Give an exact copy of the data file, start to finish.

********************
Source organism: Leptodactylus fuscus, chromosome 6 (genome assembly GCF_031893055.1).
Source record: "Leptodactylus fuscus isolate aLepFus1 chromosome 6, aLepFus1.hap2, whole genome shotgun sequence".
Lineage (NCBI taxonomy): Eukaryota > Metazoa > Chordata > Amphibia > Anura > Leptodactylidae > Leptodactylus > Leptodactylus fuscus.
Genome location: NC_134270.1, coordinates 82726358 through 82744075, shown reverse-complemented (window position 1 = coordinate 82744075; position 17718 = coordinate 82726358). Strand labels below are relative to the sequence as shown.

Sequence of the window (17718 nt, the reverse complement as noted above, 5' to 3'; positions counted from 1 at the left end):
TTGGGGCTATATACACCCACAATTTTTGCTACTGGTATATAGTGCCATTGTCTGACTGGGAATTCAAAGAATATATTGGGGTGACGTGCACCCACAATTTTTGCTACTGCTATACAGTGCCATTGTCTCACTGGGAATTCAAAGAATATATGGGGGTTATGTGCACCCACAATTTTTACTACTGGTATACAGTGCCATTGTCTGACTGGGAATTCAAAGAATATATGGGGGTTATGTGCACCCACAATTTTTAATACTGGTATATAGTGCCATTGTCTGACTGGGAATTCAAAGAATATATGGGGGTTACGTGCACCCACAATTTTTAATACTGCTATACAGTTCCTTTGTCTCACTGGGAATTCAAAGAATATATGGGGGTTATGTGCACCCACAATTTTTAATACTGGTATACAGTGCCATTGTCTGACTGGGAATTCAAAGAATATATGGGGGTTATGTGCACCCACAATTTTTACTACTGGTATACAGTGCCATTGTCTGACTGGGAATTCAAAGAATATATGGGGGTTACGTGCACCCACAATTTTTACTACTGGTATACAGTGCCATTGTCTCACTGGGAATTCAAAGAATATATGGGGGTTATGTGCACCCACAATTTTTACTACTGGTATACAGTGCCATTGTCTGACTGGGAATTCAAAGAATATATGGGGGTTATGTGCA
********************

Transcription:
Source organism: Leptodactylus fuscus, chromosome 6 (genome assembly GCF_031893055.1).
Source record: "Leptodactylus fuscus isolate aLepFus1 chromosome 6, aLepFus1.hap2, whole genome shotgun sequence".
Lineage (NCBI taxonomy): Eukaryota > Metazoa > Chordata > Amphibia > Anura > Leptodactylidae > Leptodactylus > Leptodactylus fuscus.
Genome location: NC_134270.1, coordinates 82726358 through 82744075, shown reverse-complemented (window position 1 = coordinate 82744075; position 17718 = coordinate 82726358). Strand labels below are relative to the sequence as shown.

Sequence of the window (17718 nt, the reverse complement as noted above, 5' to 3'; positions counted from 1 at the left end):
TTGGGGCTATATACACCCACAATTTTTGCTACTGGTATATAGTGCCATTGTCTGACTGGGAATTCAAAGAATATATTGGGGTGACGTGCACCCACAATTTTTGCTACTGCTATACAGTGCCATTGTCTCACTGGGAATTCAAAGAATATATGGGGGTTATGTGCACCCACAATTTTTACTACTGGTATACAGTGCCATTGTCTGACTGGGAATTCAAAGAATATATGGGGGTTATGTGCACCCACAATTTTTAATACTGGTATATAGTGCCATTGTCTGACTGGGAATTCAAAGAATATATGGGGGTTACGTGCACCCACAATTTTTAATACTGCTATACAGTTCCTTTGTCTCACTGGGAATTCAAAGAATATATGGGGGTTATGTGCACCCACAATTTTTAATACTGGTATACAGTGCCATTGTCTGACTGGGAATTCAAAGAATATATGGGGGTTATGTGCACCCACAATTTTTACTACTGGTATACAGTGCCATTGTCTGACTGGGAATTCAAAGAATATATGGGGGTTACGTGCACCCACAATTTTTACTACTGGTATACAGTGCCATTGTCTCACTGGGAATTCAAAGAATATATGGGGGTTATGTGCACCCACAATTTTTACTACTGGTATACAGTGCCATTGTCTGACTGGGAATTCAAAGAATATATGGGGGTTATGTGCA